Digestive Diseases and Sciences

, Volume 49, Issue 10, pp 1672–1676 | Cite as

Knowledge, Quality of Life, and Use of Complementary and Alternative Medicine and Therapies in Inflammatory Bowel Disease: A Comparison of Chinese and Caucasian Patients

  • Rupert W. L. Leong
  • Ian C. Lawrance
  • Jessica Y. L. Ching
  • Carrian M. Y. Cheung
  • Sara S. L. Fung
  • Jenny N. C. Ho
  • Jillian Philpott
  • Alison R. Wallace
  • Joseph J. Y. Sung
Article

Abstract

Inflammatory bowel disease is rare in the Chinese population, which may result in limited support, misinformation, and unalleviated fears and adversely affect quality of life (QOL). This study compared the inflammatory bowel disease (IBD)-related knowledge, QOL, and use of complementary and alternative medicines and therapies (CAMT) in two contrasting IBD populations. Chinese and Caucasian IBD patients completed a questionnaire on IBD knowledge and CAMT usage. QOL was evaluated using the validated Inflammatory Bowel Disease Questionnaire. One hundred sixty-two IBD patients were recruited, 81 Chinese and 81 Caucasian. The IBD knowledge score was higher in Caucasian than in Chinese IBD patients (median difference, 6.5; P = 0.001) and was independent of education and occupation. Twenty-one-percent of Chinese subjects incorrectly identified their IBD type (0% in the Caucasian group; P < 0.001). QOL was higher in the Chinese than the Caucasian group, but not significantly different after adjusting for disease activity. QOL was unassociated with IBD knowledge. The overall use of CAMT was similar in both groups (33% of Chinese and 37% of Caucasian patients) and similar for Crohn's disease and ulcerative colitis. IBD-related knowledge was inferior in Chinese compared to Caucasian IBD patients. Health-related QOL is unlikely to be greatly influenced by disease-related knowledge or education. A high proportion of Chinese and Caucasian IBD patients uses CAMT.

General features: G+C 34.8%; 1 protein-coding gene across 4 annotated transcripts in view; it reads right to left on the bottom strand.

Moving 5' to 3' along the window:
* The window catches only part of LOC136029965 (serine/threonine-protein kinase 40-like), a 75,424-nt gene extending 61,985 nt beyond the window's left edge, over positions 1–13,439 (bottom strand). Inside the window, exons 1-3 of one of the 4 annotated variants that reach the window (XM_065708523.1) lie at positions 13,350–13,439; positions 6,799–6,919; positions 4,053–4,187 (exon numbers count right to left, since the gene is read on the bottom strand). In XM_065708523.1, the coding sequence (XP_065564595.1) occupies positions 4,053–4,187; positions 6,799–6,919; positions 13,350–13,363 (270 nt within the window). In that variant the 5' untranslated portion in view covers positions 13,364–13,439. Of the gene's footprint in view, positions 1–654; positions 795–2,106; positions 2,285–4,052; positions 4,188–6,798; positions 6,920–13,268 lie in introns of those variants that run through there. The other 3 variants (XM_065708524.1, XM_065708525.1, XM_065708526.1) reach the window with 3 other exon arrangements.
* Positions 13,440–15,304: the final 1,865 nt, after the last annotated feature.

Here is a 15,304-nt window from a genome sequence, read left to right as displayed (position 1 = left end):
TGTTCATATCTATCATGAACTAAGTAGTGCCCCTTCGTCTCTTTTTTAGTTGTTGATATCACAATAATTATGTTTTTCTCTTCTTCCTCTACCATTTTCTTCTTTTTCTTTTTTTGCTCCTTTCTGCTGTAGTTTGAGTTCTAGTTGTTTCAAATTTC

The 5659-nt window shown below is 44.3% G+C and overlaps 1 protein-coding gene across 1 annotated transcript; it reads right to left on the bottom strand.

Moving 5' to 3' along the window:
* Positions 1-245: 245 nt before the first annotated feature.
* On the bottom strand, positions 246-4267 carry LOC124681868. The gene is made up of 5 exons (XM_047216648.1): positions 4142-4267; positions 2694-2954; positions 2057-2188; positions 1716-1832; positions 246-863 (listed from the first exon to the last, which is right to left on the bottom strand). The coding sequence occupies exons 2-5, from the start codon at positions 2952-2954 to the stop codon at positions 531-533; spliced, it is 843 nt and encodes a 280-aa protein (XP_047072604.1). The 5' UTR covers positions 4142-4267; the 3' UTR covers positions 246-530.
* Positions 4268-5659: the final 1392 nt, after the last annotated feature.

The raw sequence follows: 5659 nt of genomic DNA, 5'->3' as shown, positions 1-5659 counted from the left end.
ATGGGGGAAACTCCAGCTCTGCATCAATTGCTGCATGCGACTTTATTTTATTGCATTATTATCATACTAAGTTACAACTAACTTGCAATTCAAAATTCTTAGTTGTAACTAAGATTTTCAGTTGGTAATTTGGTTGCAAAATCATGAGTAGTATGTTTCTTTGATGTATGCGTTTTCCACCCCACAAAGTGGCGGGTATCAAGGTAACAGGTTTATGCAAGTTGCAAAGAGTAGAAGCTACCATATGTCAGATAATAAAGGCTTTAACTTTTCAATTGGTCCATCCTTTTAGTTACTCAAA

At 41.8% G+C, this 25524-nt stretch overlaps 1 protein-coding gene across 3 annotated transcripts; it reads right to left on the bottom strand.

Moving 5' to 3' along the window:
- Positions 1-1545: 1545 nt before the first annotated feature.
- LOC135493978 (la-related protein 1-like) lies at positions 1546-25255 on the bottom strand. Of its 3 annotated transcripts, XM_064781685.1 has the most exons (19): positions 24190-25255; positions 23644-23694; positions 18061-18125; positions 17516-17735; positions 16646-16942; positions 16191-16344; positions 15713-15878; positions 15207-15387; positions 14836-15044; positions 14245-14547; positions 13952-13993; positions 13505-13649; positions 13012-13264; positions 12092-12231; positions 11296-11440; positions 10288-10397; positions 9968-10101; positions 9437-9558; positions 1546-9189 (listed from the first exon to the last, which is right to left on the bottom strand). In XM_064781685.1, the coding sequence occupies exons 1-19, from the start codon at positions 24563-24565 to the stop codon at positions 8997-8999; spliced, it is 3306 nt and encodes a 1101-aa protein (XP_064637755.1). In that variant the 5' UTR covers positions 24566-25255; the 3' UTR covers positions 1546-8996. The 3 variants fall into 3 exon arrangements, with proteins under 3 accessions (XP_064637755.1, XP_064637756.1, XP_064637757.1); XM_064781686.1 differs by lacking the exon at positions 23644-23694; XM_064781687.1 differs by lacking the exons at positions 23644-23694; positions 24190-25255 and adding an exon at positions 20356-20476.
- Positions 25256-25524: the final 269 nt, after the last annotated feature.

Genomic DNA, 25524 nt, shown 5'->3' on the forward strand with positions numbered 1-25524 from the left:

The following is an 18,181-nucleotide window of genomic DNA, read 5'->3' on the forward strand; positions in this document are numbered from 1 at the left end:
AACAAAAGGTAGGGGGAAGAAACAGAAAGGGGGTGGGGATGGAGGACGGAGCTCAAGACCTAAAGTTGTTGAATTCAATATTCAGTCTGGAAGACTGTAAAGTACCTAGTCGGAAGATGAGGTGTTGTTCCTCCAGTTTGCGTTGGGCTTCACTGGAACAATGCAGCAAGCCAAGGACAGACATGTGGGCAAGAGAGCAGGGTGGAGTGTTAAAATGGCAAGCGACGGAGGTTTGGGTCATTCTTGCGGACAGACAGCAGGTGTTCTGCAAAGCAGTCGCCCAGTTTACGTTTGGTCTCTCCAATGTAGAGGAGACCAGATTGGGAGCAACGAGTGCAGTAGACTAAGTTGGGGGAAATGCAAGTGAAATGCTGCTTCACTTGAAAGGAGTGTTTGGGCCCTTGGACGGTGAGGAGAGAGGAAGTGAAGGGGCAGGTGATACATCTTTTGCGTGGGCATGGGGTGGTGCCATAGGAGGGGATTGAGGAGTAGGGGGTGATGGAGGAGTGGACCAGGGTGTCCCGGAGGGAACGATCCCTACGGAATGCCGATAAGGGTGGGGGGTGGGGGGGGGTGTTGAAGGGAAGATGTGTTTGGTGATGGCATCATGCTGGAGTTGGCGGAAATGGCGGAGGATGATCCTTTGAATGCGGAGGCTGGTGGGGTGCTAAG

Asia inflammatory bowel disease questionnaire knowledge quality of life complementary and alternative medicine 

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Copyright information

© Springer Science+Business Media, Inc. 2004

Authors and Affiliations

  • Rupert W. L. Leong
    • 1
    • 2
    • 3
  • Ian C. Lawrance
    • 4
  • Jessica Y. L. Ching
    • 1
  • Carrian M. Y. Cheung
    • 1
  • Sara S. L. Fung
    • 1
  • Jenny N. C. Ho
    • 1
  • Jillian Philpott
    • 4
  • Alison R. Wallace
    • 4
  • Joseph J. Y. Sung
    • 1
  1. 1.Department of Medicine and TherapeuticsChinese University of Hong Kong, Prince of Wales HospitalHong Kong
  2. 2.Department of MedicineUniversity of New South WalesAustralia
  3. 3.Department of GastroenterologyBankstown HospitalSydneyAustralia
  4. 4.School of Medicine and PharmacologyUniversity of Western Australia, Fremantle HospitalPerthAustralia

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